The development of the weapon was lengthy as it involved the establishment of an adequate industrial structure to support it. Before producing local weapons, the early Imperial Japan Army had been relying on various imports since the time of the Boshin War, and especially on the French Chassepot, the British Snider-Enfield and the Spencer repeating rifle. This was about 300 years after Japan developed its first guns, derived from Portuguese matchlock designs, the Tanegashima or "Nanban guns".
The combat experience of the Boshin War emphasized the need for a standardized design, and the Japanese Army was impressed with the metallic-cartridge design of the French Gras rifle. The design was invented by Major Murata Tsuneyoshi, an infantry officer in the Japanese Imperial Army. Adopted in Emperor Meiji's thirteenth year of reign, the rifle was designated as the model 13 and went into production as the 11-millimeter Type 13 single-shot, bolt-action rifle in 1880.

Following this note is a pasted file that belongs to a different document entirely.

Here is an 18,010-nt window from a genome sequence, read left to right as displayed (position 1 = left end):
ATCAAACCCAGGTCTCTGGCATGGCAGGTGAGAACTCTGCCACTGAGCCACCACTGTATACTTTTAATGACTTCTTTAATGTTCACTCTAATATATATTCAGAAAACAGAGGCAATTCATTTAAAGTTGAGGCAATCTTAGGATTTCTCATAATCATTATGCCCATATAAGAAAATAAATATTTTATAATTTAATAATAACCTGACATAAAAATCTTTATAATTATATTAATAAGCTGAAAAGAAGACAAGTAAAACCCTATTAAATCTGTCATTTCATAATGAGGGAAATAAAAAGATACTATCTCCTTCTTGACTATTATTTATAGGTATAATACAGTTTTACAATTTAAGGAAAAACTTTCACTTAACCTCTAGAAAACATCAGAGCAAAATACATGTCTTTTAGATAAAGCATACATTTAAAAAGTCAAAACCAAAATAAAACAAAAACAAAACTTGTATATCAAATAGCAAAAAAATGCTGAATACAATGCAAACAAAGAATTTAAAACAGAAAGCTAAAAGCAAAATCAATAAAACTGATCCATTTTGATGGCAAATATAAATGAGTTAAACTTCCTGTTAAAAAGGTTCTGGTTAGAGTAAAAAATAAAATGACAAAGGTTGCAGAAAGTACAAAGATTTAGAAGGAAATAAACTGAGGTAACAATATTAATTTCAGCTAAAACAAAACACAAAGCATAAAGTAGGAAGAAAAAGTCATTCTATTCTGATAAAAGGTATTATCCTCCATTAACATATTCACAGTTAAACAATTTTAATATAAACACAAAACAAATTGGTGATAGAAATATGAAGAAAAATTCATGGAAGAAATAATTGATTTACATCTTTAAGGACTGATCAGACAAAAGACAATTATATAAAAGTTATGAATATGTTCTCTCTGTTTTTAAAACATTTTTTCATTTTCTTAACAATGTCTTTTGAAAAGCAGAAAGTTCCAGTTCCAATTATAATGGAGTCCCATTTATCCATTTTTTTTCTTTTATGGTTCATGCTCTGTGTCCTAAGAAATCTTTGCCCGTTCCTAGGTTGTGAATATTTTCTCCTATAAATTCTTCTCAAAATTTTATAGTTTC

Superficial improvements such as components, bayonet lugs, and minor configurations led to the redesignation of the Type 13 to the Type 18 rifle in 1885. Further modifications in the same year involving both tubular and box magazines led to the Type 22 rifle, which used a tubular magazine and was reduced to caliber 8mm. The Type 22 was the first Japanese military rifle to utilize smokeless powder and entered military service in 1889.
Three models of bayonets were produced for the rifles: Type 13 and Type 18 which were used with the single-shot variants and Type 22 which were compatible with the repeater variants.